Estimates indicate that lip and oral cancer cases in India have more than doubled in the last six years. It is imperative to attend to bad dental hygiene, broken, sharp or irregularly aligned teeth immediately to prevent the condition.

Speaking about Padma Shri Awardee Dr K K Aggarwal, President, HCFI, said, “Use of tobacco can cause oral precancerous lesions such as oral submucous fibrosis, which can put the user at risk of developing oral cancer. Apart from this it can also predispose the user to other infections in the mouth. In India, the use of smokeless tobacco (SLT) remains the dominant cause of tobacco-attributable diseases, including cancer of the oral cavity (mouth), esophagus (food pipe) and pancreas. SLT not only causes adverse health effects but also accounts for a huge economic burden.”

Some other risk factors for oral cancer include a weakened immune system, a family history of oral or other types of cancer, being male, human papillomavirus (HPV) infection, prolonged sun exposure, age, poor oral hygiene, poor diet or nutrition, etc.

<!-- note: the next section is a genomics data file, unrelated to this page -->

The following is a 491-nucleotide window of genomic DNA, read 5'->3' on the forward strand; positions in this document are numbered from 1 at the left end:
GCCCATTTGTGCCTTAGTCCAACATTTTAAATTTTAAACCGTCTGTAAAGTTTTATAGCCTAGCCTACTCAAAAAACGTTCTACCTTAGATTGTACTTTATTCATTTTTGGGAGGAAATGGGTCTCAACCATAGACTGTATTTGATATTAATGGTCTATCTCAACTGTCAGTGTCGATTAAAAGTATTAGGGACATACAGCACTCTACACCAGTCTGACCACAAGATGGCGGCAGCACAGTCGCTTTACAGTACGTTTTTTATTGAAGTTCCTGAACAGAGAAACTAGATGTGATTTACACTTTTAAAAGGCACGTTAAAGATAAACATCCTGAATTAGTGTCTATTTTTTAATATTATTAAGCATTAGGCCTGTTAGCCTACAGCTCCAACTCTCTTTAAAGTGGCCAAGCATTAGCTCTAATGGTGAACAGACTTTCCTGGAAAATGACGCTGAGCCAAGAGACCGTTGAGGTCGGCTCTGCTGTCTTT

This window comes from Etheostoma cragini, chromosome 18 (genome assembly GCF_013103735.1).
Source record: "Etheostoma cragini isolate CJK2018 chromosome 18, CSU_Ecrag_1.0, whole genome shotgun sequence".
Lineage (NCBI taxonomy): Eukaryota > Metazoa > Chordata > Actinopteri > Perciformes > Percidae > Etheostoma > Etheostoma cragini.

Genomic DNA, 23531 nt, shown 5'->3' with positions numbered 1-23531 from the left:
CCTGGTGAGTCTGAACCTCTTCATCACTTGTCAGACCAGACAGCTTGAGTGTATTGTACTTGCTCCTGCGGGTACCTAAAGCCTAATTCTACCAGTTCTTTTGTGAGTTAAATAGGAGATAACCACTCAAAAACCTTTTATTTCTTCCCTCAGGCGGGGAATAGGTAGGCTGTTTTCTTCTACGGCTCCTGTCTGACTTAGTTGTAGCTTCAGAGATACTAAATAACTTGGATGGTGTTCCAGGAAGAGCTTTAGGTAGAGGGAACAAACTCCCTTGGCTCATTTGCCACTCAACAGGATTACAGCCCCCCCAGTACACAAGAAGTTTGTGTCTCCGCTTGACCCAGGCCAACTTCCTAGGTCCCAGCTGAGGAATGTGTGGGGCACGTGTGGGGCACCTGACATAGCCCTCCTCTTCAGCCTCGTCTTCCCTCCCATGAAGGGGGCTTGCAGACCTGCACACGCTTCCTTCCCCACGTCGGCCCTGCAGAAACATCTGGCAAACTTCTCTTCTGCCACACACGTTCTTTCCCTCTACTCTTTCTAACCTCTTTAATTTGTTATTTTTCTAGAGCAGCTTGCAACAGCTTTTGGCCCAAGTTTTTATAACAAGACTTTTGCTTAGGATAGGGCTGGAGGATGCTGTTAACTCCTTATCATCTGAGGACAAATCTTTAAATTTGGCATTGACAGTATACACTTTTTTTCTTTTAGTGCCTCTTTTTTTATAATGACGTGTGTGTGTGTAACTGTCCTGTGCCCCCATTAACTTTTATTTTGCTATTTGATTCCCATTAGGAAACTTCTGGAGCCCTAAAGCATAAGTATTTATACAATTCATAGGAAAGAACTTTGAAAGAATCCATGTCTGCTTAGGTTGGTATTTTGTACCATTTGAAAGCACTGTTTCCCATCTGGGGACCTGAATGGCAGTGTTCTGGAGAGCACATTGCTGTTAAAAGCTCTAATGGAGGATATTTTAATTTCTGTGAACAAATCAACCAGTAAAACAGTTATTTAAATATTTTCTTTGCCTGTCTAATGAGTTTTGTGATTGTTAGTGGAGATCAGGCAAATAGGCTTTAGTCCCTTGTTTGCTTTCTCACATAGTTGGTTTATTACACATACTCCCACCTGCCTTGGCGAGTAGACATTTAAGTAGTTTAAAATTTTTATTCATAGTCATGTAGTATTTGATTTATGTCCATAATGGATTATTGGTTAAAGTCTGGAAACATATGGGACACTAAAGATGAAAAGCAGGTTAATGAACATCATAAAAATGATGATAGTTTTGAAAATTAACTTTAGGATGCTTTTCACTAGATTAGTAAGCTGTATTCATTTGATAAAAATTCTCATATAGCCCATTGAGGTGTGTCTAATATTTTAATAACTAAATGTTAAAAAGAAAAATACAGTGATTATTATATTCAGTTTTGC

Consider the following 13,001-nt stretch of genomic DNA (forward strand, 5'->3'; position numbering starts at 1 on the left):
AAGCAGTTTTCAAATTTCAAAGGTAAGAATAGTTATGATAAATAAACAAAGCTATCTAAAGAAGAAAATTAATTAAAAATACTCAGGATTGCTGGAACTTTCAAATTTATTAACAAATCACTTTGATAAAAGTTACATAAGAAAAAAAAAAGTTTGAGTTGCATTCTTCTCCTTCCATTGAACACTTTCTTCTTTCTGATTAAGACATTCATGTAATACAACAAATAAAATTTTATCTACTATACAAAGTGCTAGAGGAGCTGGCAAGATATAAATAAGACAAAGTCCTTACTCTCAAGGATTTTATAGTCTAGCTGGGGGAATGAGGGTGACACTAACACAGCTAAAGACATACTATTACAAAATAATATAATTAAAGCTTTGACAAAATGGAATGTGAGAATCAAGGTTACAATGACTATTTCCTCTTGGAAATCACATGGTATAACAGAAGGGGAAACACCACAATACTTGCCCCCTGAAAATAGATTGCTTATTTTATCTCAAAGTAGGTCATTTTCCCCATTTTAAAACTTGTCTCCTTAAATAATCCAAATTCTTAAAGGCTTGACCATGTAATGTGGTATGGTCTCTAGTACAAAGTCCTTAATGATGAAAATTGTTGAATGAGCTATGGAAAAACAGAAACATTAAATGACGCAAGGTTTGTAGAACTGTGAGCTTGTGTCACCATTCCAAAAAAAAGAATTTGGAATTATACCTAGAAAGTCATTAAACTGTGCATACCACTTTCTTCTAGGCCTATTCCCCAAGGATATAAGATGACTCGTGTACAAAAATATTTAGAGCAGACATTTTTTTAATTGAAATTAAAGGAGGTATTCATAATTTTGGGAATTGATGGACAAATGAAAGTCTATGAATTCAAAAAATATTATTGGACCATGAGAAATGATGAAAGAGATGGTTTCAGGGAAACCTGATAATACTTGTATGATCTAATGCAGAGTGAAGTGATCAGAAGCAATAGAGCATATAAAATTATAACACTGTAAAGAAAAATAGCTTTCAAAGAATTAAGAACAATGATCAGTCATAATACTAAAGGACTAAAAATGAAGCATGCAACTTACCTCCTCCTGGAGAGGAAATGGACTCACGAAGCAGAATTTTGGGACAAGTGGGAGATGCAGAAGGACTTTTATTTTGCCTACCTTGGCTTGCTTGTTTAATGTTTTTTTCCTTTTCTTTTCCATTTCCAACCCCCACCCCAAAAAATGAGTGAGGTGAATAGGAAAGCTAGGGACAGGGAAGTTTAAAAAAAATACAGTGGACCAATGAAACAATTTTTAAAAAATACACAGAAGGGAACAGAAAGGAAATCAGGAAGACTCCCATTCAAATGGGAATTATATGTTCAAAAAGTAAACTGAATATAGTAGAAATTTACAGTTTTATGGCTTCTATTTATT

Adding further, Dr Aggarwal, who is also the Group Editor-in-Chief of IJCP, said, “Use of SLT mixed with areca nut is a common practice in India and as stated in the beginning, betel quid and gutka, the two most commonly used forms of SLT have areca nut as a common ingredient. Areca nut itself is classified as a class one carcinogenic, that is, having cancer-causing properties, besides other adverse health effects.”

Some tips from HCFI

  • Do not use tobacco. If you are a user, take immediate steps to quit.
  • Consume alcohol in moderation
  • Avoid prolonged exposure to the sun – use lip balms with SPF of 30 or higher.
  • Eat a healthy diet, including plenty of fresh fruits and vegetables, while avoiding or limiting the intake of junk and processed food.
  • Try short-acting nicotine replacement therapy as things such as lozenges, nicotine gums, etc.
  • Identify the trigger situation, which makes you smoke. Have a plan in place to avoid these or get through them alternatively.
  • Chew on sugarless gum or hard candy, or munch raw carrots, celery, nuts or sunflower seeds instead of tobacco.
  • Get physically active. Short bursts of physical activity such as running up and down the stairs a few times can make a tobacco craving go away.